"Reading is essential to democracy," said James Wald, chairman of the Mass. Center for the Book, at the Sept. 17 Mass. Book Awards presentation held in the Great Hall of the Statehouse. Remarkably enough, the state's Constitution agrees, quite explicitly in a section entitled "The Encouragement of Literature, etc." Largely written by John Adams, the Massachusetts Constitution states (Ch.5, Sect.2): "Wisdom and knowledge, as well as virtue, diffused generally among the body of the people being necessary for the preservation of their rights and liberties... it shall be the duty of legislatures and magistrates in all future periods of this commonwealth to cherish the interests of literature..."
The legislature and the Mass. Center for the Book carry out that Constitutional responsibility by making annual awards for best books in Fiction, Nonfiction, Poetry, Young Adult and Early Reader categories. With a three-year backlog since its last public presentation of awards, the organization publicly acknowledged winners and other honorees at a large public gathering in the Great Hall of the Statehouse.
My 2017 poetry chapbook was nominated for an award, but did not receive any further recognition. I decided to attend (with Anne; hence the photo) and clap for the winner after receiving this stirring communication from event's organizer, following a back-and-forth negotiation over whether the event had room for me or not:
Thanks for your RSVP to the MassBooks event at the State House on Tuesday, 9/17. Response to the invitation was swift and robust, and we are in the happy position of being oversubscribed for the event, and we are sorry that you were put on a waiting list. Please know that you are heartily welcomed to attend the event.
In addition to writers and their plus-one supporters, the session was attended by some 15 legislators and a few representatives of publishing houses among a gathering of some 200 aficianados of the book.
Among highlights, a special Mass. Literacy Award was presented to Beacon Press, a Boston publisher long committed to publishing works that serve the public good.
An award recipient with a national profile, author, Harvard professor, and "New Yorker" staff writer Jill Lepore spoke in praise of an early American book lover: Jane Franklin, Benjamin's better-read sister. When the first US Congress asked Ben what books it needed for its new national library, Lepore recounted, Ben replied, "Why don't you ask Jane?"
Lepore also noted that the city of Boston had failed to preserve Jane Franklin's home and suggested that the Mass Center for the Book name its awards after her.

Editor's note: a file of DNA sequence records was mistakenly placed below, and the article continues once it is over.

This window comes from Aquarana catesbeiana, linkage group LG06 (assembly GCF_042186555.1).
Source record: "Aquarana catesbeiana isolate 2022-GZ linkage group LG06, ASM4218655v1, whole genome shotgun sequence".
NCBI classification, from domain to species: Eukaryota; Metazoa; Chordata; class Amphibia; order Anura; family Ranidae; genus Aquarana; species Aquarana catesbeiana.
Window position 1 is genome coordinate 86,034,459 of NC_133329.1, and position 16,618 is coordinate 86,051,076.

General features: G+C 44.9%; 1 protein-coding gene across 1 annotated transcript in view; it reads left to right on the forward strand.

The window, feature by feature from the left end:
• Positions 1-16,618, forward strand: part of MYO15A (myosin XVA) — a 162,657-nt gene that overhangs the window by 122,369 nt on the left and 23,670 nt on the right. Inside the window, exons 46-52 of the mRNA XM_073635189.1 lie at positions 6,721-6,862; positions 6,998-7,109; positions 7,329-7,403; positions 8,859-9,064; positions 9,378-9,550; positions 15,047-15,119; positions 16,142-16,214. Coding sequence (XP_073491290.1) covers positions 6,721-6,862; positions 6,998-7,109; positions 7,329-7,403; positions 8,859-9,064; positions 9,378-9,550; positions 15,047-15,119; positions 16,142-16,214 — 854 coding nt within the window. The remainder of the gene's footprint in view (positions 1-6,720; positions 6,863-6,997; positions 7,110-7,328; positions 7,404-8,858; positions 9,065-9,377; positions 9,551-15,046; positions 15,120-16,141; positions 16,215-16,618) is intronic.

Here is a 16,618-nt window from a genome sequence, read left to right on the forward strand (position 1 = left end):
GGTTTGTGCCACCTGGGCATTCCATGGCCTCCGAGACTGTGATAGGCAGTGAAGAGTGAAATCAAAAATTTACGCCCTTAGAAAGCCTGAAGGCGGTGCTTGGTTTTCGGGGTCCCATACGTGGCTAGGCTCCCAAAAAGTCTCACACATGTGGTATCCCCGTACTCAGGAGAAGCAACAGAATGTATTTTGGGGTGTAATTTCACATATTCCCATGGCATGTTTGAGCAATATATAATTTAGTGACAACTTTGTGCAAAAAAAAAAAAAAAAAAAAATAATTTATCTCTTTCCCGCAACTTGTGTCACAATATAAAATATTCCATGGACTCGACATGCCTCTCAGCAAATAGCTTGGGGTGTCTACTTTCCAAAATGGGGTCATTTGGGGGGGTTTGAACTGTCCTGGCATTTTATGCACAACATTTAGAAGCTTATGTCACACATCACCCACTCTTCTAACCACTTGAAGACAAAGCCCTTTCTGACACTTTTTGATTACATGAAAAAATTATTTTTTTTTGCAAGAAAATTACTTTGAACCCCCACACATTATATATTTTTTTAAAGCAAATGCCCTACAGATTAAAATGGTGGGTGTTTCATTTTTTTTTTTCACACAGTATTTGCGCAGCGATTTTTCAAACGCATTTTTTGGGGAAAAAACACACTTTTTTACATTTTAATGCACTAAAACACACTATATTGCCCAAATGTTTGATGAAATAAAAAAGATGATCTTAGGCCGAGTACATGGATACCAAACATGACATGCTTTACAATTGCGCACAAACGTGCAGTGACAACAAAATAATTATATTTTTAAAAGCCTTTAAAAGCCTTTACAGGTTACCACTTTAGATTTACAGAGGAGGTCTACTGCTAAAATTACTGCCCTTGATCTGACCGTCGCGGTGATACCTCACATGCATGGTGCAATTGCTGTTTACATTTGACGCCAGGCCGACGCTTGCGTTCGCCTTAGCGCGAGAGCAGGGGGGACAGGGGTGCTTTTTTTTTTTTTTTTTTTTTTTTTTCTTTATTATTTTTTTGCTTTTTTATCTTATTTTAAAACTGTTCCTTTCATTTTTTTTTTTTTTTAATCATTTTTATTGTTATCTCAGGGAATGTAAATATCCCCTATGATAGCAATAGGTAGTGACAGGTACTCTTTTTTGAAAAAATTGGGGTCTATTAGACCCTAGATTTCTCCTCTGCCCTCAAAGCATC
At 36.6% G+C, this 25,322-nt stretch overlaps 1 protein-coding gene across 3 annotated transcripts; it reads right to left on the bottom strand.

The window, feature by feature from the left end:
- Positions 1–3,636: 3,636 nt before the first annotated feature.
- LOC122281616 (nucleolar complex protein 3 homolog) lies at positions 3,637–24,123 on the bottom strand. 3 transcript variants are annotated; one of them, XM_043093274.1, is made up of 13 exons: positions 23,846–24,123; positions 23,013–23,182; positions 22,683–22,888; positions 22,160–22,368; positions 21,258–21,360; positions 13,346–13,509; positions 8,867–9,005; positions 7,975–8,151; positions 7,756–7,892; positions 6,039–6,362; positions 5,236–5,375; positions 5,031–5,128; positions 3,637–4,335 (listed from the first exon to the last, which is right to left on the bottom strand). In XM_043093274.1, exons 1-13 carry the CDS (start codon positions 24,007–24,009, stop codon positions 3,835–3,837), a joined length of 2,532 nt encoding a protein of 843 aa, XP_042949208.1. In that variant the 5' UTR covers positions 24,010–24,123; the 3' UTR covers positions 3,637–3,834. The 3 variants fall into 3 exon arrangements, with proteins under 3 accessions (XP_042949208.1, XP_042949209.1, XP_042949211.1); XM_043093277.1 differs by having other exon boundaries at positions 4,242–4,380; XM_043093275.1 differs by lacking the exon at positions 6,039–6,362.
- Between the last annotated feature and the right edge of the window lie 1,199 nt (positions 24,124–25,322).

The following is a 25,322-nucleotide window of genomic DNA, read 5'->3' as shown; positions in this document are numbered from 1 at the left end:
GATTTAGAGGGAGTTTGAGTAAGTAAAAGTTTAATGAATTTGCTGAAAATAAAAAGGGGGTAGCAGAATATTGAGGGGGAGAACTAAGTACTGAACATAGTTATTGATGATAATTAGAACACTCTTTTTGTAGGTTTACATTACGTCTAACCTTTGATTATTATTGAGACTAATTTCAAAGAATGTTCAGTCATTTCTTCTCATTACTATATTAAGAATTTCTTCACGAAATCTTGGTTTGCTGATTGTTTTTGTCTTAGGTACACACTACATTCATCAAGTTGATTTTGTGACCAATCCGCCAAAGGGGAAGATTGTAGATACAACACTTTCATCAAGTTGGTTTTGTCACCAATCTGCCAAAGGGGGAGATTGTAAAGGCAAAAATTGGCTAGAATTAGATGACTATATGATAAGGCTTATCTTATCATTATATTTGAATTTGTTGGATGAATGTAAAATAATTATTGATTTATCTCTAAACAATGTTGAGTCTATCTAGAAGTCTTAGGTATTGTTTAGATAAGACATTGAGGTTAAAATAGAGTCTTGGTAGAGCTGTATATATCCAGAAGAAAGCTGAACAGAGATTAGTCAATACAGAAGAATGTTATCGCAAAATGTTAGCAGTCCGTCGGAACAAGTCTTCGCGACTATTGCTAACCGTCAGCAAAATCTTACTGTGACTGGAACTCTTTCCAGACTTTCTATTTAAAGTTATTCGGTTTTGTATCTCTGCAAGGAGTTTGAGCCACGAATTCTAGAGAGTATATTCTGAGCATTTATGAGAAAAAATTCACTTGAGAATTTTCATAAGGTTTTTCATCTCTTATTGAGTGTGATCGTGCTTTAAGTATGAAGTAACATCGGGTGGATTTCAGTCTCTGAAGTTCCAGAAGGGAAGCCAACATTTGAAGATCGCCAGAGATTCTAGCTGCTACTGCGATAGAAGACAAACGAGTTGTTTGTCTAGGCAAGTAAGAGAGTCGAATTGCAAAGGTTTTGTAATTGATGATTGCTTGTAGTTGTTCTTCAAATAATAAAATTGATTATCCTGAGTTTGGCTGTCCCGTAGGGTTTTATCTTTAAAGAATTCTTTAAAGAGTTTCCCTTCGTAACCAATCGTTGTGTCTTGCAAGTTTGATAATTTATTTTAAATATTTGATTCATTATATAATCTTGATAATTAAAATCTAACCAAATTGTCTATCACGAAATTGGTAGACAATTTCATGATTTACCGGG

Among other honorees who took advantage of the occasion to make a point, poet Ilan Stavans, author of 2018 winner "The Wall" noted the long history of opposition between tyranny and books. "The Chinese emperor who built 'the great wall of China' ordered all the books in China to be collected and burned," Stavan said, "because books cause people to think, and thinking might cause them to revolt."
According to the Book Awards press release, "'The Wall' is a poetic exploration...of the U.S.-Mexican wall dividing the two civilizations, of similar walls (Jerusalem, China, Berlin, Warsaw, etc.) in history, and of the act of separating people by ideology, class, race, and other subterfuges."
Other poetry awards went to "Vivas to Those Who Have Failed: Poems" by Martin Espada, a 2016 collection that invoked the vision of Walt Whitman and included "a cycle of sonnets about the Paterson Silk Strike and the immigrant laborers who envisioned an eight-hour workday."
And to Richard Hoffman, whose volume "From Noon Until Night" received the best book award for 2017. Hoffman told the gathering, "You can't make a living as a poet, but you can make a life."
Other titles went on my own ever-growing list of books I mean to read. Notably, the novels "The Unmade World" by Steve Yarbrough, a book set in a time of political and cultural upheaval in the US and Eastern Europe; and "The World of Tomorrow" by Brendan Mathews, a book about three Irish brothers having the best (or the worst) week of their lives in 1939 New York.
And too many others to mention. In fact the full list of books honored in the agency's 4-page event program contains a wealth of recommendations for anybody's reading list.
State senators and representatives took part in the awards ceremony by presenting honors to the authors in their districts -- in what most certainly have been a grateful bow to the legislators for past assistance and an appeal for future budgetary generosity. One of these worthies, perhaps the rep from Salem, going straight tot he heart of the business, proclaimed that Massachusetts has the most celebrated literary history of any state in nation, praising his state straight-facedly as "the home of authors like Thoreau and Dr. Seuss."
Well, there you have it.
Thoreau and Dr. Seuss.
Who can beat that?